(Reblogged from batlesbo)

(Source: funkycatsterz)

(Reblogged from chickgonebad)


NASA Astronaut Rick Mastracchio aboard the ISS: “Long Island, CT, MA and more.”

Photo credit: Rick Mastracchio/NASA

(Reblogged from canadian-space-agency)
@Brynndragon and I just literally just spent three minutes watching this over and over because we couldn’t stop cracking up

@Brynndragon and I just literally just spent three minutes watching this over and over because we couldn’t stop cracking up

(Reblogged from moozapan)




IF ME CALLING YOU DUDE OR GURL CAUSES YOU TO HAVE DYSPHORIA YOU SHOULD tell me because you being comfortable is so much more important than some stupid slang 

or when if i call you “man” because i know i do that a lot. please tell me if it causes dysphoria or just makes you upset in general. because i will stop because i love you.

I call people dude or man all the time, regardless of gender, but if it bothers you, I won’t. Just tell me.

(Reblogged from chickgonebad)


Let’s play a fun game called “we’re just friends but I’d fuck you if you asked”

(Reblogged from inurashii)

How to talk to your daughter about her body, step one: don’t talk to your daughter about her body, except to teach her how it works.

Don’t say anything if she’s lost weight. Don’t say anything if she’s gained weight.

If you think your daughter’s body looks amazing, don’t say that. Here are some things you can say instead:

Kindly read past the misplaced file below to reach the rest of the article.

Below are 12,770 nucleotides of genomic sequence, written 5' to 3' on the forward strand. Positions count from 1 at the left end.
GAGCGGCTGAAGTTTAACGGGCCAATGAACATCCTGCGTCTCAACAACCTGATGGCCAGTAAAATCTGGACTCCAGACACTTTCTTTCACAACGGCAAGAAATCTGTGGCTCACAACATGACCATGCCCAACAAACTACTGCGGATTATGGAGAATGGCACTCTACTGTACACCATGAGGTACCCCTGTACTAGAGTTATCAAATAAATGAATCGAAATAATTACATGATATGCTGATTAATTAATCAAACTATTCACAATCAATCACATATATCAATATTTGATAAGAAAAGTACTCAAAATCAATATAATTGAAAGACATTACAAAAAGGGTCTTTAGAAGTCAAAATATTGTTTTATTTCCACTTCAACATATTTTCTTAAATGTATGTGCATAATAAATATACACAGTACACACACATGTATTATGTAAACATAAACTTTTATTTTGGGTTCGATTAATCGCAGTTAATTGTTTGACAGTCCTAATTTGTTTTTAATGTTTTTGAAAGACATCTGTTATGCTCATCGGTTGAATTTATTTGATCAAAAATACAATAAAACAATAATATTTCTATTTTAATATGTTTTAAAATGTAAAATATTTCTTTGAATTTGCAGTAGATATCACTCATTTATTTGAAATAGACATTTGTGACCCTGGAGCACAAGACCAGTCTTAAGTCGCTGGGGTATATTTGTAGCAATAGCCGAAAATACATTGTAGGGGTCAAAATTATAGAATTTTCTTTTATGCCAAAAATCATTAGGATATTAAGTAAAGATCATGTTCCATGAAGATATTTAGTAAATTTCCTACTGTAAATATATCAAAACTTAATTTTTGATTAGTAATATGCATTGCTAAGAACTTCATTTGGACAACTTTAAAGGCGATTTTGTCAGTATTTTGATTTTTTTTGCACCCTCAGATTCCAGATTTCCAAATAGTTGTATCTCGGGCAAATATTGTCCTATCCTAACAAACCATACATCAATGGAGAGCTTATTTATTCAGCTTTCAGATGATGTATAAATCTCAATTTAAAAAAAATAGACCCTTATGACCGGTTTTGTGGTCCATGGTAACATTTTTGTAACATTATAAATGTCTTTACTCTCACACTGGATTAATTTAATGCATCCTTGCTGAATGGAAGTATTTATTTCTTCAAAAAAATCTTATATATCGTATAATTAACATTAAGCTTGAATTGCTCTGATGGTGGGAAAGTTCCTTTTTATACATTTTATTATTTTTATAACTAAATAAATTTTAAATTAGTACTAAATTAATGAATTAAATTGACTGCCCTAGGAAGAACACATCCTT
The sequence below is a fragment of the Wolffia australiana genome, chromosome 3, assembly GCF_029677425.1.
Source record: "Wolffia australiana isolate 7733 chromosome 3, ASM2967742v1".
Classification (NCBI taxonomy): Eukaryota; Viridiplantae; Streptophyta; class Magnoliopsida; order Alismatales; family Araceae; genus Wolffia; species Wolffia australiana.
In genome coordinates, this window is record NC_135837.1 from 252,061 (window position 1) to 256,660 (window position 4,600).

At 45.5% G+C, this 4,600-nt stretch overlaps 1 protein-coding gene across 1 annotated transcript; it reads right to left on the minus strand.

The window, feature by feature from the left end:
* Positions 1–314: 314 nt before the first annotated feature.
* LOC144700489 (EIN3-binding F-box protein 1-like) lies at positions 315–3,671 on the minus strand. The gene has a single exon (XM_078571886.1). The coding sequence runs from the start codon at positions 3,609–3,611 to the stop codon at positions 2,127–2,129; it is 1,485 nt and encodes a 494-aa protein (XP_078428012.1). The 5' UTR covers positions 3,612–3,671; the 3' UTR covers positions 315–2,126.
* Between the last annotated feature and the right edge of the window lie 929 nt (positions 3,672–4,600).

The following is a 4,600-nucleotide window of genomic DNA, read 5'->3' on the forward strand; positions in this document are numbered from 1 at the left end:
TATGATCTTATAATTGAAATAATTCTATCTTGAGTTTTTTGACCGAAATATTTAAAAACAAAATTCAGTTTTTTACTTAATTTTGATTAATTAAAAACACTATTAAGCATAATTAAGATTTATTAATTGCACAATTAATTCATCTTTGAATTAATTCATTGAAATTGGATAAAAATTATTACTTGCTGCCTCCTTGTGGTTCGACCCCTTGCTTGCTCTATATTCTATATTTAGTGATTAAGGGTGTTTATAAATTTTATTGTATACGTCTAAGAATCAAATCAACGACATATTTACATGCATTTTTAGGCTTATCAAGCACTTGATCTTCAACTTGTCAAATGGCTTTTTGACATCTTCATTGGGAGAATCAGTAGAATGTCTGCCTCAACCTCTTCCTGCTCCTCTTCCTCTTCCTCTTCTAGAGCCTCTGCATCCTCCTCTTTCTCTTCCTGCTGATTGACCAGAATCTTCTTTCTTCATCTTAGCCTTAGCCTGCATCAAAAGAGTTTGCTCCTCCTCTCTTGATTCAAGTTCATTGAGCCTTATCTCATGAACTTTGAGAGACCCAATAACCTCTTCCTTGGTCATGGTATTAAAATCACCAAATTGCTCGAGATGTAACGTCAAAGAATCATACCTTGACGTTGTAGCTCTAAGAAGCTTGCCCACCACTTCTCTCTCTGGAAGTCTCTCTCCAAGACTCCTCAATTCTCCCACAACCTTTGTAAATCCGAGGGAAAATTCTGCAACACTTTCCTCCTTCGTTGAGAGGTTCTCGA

“You look so healthy!” is a great one.

Or how about, “you’re looking so strong.”

“I can see how happy you are – you’re glowing.”

Better yet, compliment her on something that has nothing to do with her body.

Don’t comment on other women’s bodies either. Nope. Not a single comment, not a nice one or a mean one.

Teach her about kindness towards others, but also kindness towards yourself.

Don’t you dare talk about how much you hate your body in front of your daughter, or talk about your new diet. In fact, don’t go on a diet in front of your daughter. Buy healthy food. Cook healthy meals. But don’t say “I’m not eating carbs right now.” Your daughter should never think that carbs are evil, because shame over what you eat only leads to shame about yourself.

Encourage your daughter to run because it makes her feel less stressed. Encourage your daughter to climb mountains because there is nowhere better to explore your spirituality than the peak of the universe. Encourage your daughter to surf, or rock climb, or mountain bike because it scares her and that’s a good thing sometimes.

Help your daughter love soccer or rowing or hockey because sports make her a better leader and a more confident woman. Explain that no matter how old you get, you’ll never stop needing good teamwork. Never make her play a sport she isn’t absolutely in love with.

Prove to your daughter that women don’t need men to move their furniture.

Teach your daughter how to cook kale.

Teach your daughter how to bake chocolate cake made with six sticks of butter.

Pass on your own mom’s recipe for Christmas morning coffee cake. Pass on your love of being outside.